You’ve chosen where you want to attend college but need to find a way to cover the costs. According to the CollegeBoard, the average out-of-state tuition for a public four-year education was $25,620 for the 2017-2018 school year. Luckily, scholarships can help you get the education you deserve at a price you can manage.
Before you begin searching for scholarships, it’s important to understand the difference between the various types of financial aid. Financial aid is an umbrella term covering grants, scholarships, work-study programs, and federal student loans. Financial aid is need-based and privy to your family’s financial status as well as the monetary amount awarded to you through scholarships or grants. To determine the amount of financial aid you qualify for, you must fill out the Free Application for Federal Student Aid (FAFSA) and tell your school’s financial aid office about your current scholarships and grants.
A grant is a sum of money awarded for a particular purpose, in this case, tuition. Grants come at no cost to the student and do not need to be paid back. They are need-based, meaning academics and other merits do not factor into the selection process.
Scholarships, on the other hand, are need- or merit-based. They can be earned by meeting or exceeding standards such as GPA, talent, financial need, gender, level of school, military, heritage, first-generation college student status, and more. Scholarships can be awarded in any amount, ranging from partial to full tuition coverage and, like grants, do not need to be paid back.
The first step in applying for scholarships is to find ones you qualify for. Start with your high school guidance counselor. They can look at your high school transcript and extracurricular activities to determine a few scholarships to start with. Your college financial aid office is also likely to have a list of college-funded scholarships. Look at federal and state agencies as they offer a variety of scholarships.
Are you a member of organizations outside of school? Many foundations, religious organizations, community groups, sports organizations, local businesses, and ethnicity-based organizations offer scholarships. Look at your connections and see what they have available.
There are a variety of scholarship opportunities for non-traditional students as well. Your employer might offer scholarships. Speak with your Human Resources department to see what is available. After you’ve looked at your personal connections, check out online resources such as Scholarships.com and CareerOneStop for an extensive list of scholarships.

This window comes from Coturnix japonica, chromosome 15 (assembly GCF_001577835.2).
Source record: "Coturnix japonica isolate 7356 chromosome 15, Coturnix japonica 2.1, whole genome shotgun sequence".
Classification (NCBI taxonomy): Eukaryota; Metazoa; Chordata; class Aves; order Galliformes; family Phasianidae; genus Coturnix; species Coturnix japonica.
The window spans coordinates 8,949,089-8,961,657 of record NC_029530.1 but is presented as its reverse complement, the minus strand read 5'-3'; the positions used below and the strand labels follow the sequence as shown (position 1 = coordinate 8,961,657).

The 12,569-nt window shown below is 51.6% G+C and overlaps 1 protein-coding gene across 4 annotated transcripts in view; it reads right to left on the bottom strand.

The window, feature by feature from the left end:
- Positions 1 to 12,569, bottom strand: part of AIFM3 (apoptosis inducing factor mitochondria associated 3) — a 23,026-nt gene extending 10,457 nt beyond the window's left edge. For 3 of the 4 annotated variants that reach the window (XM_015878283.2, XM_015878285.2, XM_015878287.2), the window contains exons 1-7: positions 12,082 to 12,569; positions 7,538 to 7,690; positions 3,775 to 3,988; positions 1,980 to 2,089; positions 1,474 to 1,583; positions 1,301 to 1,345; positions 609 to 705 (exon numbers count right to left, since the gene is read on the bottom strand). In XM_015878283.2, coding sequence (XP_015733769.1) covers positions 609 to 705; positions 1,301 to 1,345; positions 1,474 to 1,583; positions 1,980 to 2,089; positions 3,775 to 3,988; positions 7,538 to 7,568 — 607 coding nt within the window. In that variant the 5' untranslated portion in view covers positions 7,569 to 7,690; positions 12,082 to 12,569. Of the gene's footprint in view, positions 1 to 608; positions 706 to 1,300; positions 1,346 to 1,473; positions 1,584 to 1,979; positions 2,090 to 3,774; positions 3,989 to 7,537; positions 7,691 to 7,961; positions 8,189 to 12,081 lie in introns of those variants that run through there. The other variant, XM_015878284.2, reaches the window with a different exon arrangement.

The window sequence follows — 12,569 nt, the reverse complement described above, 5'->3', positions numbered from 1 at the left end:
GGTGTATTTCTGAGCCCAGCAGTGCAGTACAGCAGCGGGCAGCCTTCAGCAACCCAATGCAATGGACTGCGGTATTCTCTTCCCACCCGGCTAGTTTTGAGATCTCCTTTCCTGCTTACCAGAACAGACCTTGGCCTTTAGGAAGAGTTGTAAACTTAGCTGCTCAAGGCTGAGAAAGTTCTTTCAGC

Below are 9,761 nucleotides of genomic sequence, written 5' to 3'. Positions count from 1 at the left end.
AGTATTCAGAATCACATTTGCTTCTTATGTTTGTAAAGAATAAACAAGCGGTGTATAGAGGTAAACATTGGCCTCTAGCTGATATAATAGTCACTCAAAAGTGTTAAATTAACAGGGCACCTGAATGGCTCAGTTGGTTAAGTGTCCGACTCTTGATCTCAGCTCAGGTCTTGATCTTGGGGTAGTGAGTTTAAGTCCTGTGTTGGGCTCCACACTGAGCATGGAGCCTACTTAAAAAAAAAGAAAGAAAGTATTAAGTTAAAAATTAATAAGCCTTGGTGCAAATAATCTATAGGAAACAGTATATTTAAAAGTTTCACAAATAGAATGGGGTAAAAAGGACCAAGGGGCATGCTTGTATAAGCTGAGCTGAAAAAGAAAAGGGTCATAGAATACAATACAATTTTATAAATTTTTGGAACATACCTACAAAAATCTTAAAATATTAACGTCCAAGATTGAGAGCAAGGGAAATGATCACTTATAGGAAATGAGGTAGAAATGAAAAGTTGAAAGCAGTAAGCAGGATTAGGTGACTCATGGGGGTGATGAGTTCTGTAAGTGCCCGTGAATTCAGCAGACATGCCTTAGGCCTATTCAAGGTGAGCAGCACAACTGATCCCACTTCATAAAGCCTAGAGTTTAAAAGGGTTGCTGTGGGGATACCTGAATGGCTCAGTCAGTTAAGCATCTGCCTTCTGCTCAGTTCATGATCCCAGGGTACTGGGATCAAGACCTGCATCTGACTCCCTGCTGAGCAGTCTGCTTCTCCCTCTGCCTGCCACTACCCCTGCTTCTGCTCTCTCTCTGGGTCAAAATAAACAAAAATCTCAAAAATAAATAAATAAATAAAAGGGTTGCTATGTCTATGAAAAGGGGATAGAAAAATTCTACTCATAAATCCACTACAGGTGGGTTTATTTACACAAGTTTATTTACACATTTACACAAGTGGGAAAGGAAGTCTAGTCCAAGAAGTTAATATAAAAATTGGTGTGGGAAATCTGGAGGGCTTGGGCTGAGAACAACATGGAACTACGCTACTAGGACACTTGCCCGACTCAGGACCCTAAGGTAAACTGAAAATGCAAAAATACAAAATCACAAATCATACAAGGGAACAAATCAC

When you apply for a scholarship, it’s important to showcase your best self. Show the scholarship selection committee your strengths and attention to detail. Here are some ways you can make sure your scholarship application reflects you positively.
Scholarship deadlines vary from up to a year before admission to in between college years. Start looking at scholarships between your junior and senior year of high school and continue to apply each year you are in college. Give yourself plenty of time to complete the application before the deadline.
Most scholarships require a variety of documents along with the application. Scholarships can request the following documents.
Ask teachers, employers, volunteer supervisors, coaches, or group advisers for letters of recommendation since they are familiar with your strengths in a professional and authoritative way. They can relate to the scholarship committees in a way that parents, family members, and friends cannot.
Make sure to request materials in advance. Sometimes it can take a few days for your school to process your transcript, and you want to give your references plenty of time to write recommendation letters.
You can find scholarships based on a variety of factors beyond academics and athletics, such as crafts, music, games, gardening, theater, and more. Highlight your extracurriculars in your essays and application selection process. What makes you stand out from the crowd? Share relevant experiences in your essays to help the scholarship committee get a sense of your personality.
One of the biggest mistakes made by scholarship applicants is failure to complete the application as requested. Make sure to read the application carefully and take note of the requirements. Fill out every section and pay attention to the directions. Don’t go over the essay word limit and submit all documents in the proper format. Proofread for typos multiple times, correct any grammatical errors, and verify that the right scholarship name is on all documents.
Always submit your application and required documents on or before the deadline. Keep track of upcoming deadlines by creating a spreadsheet with the scholarship name, deadline, date submitted, and amount awarded. Order the document with the first deadlines at the top. After you’ve submitted your application, make sure to print out a copy so you have a back-up if it gets lost in the mail or fails to send electronically.
Now that you’re armed with the skills to submit quality scholarship applications, you can find the best scholarships to apply for. While you’re applying, make sure to submit an application for the Cash Store Continuing Education Scholarship. Each spring, we award up to five applicants with $1,000 to use toward the upcoming fall semester of their continuing education programs.
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